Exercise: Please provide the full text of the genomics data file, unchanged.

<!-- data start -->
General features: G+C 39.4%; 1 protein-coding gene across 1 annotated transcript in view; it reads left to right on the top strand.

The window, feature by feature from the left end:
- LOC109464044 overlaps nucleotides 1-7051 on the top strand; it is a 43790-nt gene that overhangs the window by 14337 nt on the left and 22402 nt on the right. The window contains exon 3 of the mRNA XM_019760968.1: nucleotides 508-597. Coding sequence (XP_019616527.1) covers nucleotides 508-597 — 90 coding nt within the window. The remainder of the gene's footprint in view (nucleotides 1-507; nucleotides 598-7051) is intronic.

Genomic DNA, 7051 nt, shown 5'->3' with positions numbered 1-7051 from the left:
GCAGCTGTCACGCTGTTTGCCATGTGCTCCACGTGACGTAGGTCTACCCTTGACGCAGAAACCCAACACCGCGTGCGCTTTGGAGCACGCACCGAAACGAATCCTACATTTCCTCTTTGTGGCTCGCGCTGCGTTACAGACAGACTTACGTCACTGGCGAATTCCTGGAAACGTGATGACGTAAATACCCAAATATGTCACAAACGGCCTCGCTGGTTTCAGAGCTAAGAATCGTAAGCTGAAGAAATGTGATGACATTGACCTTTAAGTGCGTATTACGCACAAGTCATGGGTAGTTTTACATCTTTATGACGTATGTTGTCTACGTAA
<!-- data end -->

General features: G+C 39.4%; 1 protein-coding gene across 1 annotated transcript in view; it reads left to right on the top strand.

The window, feature by feature from the left end:
- LOC109464044 overlaps nucleotides 1-7051 on the top strand; it is a 43790-nt gene that overhangs the window by 14337 nt on the left and 22402 nt on the right. The window contains exon 3 of the mRNA XM_019760968.1: nucleotides 508-597. Coding sequence (XP_019616527.1) covers nucleotides 508-597 — 90 coding nt within the window. The remainder of the gene's footprint in view (nucleotides 1-507; nucleotides 598-7051) is intronic.

Genomic DNA, 7051 nt, shown 5'->3' with positions numbered 1-7051 from the left:
GCAGCTGTCACGCTGTTTGCCATGTGCTCCACGTGACGTAGGTCTACCCTTGACGCAGAAACCCAACACCGCGTGCGCTTTGGAGCACGCACCGAAACGAATCCTACATTTCCTCTTTGTGGCTCGCGCTGCGTTACAGACAGACTTACGTCACTGGCGAATTCCTGGAAACGTGATGACGTAAATACCCAAATATGTCACAAACGGCCTCGCTGGTTTCAGAGCTAAGAATCGTAAGCTGAAGAAATGTGATGACATTGACCTTTAAGTGCGTATTACGCACAAGTCATGGGTAGTTTTACATCTTTATGACGTATGTTGTCTACGTAA